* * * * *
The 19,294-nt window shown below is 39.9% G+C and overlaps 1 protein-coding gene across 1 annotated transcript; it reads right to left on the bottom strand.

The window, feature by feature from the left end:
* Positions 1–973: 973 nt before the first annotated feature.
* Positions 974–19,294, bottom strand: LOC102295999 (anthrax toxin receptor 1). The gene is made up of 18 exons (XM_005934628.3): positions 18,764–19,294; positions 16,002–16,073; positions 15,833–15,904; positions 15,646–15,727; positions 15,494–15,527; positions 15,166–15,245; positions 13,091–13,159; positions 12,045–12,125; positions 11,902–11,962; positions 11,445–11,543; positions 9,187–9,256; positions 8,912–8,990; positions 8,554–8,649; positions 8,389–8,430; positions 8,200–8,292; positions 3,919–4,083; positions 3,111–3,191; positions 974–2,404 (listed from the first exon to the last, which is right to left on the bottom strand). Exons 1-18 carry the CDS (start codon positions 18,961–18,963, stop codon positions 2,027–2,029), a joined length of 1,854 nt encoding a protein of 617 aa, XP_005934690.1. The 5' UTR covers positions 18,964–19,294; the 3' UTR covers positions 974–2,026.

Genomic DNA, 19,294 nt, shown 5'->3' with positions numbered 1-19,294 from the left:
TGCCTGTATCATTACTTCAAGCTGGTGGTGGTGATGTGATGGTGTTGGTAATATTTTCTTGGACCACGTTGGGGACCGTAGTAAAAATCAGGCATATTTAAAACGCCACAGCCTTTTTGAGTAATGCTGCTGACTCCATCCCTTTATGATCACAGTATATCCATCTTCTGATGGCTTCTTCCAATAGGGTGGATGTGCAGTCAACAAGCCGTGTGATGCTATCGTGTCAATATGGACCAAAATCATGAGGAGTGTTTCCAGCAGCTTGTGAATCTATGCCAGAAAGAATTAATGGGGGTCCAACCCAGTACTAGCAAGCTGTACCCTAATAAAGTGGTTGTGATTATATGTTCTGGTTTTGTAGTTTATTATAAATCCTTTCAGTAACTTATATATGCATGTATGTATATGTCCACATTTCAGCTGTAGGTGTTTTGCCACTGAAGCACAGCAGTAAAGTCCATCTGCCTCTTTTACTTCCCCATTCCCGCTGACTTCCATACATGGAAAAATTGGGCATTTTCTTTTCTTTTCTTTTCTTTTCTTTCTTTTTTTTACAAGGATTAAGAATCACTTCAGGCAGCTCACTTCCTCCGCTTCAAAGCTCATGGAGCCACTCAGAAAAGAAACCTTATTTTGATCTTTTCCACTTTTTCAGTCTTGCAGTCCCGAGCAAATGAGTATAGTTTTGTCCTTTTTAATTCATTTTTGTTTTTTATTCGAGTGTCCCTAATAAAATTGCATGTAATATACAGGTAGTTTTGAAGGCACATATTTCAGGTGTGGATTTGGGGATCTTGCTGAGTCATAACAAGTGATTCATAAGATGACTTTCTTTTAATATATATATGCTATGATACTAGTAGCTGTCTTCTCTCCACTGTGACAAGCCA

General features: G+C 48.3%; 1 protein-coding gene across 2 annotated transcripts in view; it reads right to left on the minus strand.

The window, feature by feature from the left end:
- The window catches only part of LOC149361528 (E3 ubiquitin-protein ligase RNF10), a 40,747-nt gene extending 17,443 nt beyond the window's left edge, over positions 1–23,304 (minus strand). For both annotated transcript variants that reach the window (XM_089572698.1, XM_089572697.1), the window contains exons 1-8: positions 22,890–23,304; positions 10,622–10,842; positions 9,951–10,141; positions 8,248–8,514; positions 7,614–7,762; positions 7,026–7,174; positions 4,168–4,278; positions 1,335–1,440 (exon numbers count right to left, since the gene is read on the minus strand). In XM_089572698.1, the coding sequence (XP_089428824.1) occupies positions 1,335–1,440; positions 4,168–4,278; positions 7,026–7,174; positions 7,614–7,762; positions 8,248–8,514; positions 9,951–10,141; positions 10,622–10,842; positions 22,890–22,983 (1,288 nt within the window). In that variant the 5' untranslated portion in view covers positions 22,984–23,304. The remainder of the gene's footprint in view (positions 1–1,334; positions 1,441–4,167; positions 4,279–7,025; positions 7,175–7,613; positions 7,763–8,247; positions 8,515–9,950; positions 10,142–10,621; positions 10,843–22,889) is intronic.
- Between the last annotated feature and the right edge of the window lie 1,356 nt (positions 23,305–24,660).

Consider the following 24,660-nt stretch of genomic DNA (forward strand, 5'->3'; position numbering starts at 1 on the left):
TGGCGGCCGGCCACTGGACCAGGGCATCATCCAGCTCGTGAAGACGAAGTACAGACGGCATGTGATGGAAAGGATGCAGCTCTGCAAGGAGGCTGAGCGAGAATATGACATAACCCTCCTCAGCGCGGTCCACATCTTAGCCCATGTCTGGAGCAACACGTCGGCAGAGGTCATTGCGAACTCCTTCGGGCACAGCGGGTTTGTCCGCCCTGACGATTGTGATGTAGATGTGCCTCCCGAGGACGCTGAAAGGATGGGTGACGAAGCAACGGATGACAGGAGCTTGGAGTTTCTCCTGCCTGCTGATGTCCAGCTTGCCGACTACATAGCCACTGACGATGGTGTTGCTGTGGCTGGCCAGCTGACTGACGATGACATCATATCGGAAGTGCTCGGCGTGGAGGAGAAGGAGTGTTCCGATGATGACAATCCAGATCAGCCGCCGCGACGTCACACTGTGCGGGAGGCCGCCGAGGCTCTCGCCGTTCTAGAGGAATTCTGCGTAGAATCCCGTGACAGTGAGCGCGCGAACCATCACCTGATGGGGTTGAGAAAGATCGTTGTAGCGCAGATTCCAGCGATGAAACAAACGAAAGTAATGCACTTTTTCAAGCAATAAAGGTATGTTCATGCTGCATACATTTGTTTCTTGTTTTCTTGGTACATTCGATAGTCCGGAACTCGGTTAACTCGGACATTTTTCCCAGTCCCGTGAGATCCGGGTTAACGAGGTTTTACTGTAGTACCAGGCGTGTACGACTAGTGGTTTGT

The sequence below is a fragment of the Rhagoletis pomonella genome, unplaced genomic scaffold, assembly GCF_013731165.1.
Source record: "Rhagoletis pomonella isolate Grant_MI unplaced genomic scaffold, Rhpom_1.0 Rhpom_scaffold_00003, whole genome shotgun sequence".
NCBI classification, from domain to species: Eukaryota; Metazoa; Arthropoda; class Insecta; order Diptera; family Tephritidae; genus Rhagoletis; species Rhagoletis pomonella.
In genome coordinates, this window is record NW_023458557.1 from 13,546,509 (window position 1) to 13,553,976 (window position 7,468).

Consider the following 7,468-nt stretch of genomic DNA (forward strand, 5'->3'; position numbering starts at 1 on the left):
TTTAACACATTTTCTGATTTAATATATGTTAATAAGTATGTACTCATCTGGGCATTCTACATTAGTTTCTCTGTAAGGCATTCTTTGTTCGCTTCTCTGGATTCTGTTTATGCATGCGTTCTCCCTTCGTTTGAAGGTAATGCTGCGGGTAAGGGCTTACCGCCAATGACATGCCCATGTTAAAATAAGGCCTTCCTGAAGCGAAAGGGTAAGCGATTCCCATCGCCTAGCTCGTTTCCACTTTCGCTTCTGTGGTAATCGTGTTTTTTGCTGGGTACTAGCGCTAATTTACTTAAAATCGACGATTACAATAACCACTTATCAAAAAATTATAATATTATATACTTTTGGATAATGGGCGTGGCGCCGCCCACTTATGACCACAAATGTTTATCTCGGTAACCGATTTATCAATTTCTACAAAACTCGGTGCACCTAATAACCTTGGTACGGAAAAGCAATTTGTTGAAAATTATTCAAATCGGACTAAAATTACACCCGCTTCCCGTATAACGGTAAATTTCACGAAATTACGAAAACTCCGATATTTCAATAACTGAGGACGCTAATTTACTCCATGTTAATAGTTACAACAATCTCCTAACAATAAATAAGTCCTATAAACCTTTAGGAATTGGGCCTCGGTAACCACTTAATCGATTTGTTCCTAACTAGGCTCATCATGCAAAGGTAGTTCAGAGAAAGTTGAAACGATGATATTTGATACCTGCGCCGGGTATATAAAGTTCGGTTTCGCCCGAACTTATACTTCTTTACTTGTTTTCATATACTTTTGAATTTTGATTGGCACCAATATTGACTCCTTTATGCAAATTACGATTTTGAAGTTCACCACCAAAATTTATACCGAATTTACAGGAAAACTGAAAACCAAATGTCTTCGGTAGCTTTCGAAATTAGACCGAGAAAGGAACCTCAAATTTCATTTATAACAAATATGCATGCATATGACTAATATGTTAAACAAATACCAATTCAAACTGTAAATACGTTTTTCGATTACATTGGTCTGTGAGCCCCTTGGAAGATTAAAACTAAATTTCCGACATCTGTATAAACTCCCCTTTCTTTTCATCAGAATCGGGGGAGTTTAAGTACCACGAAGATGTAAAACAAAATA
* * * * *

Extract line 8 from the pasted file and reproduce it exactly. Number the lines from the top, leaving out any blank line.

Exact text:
The window, feature by feature from the left end: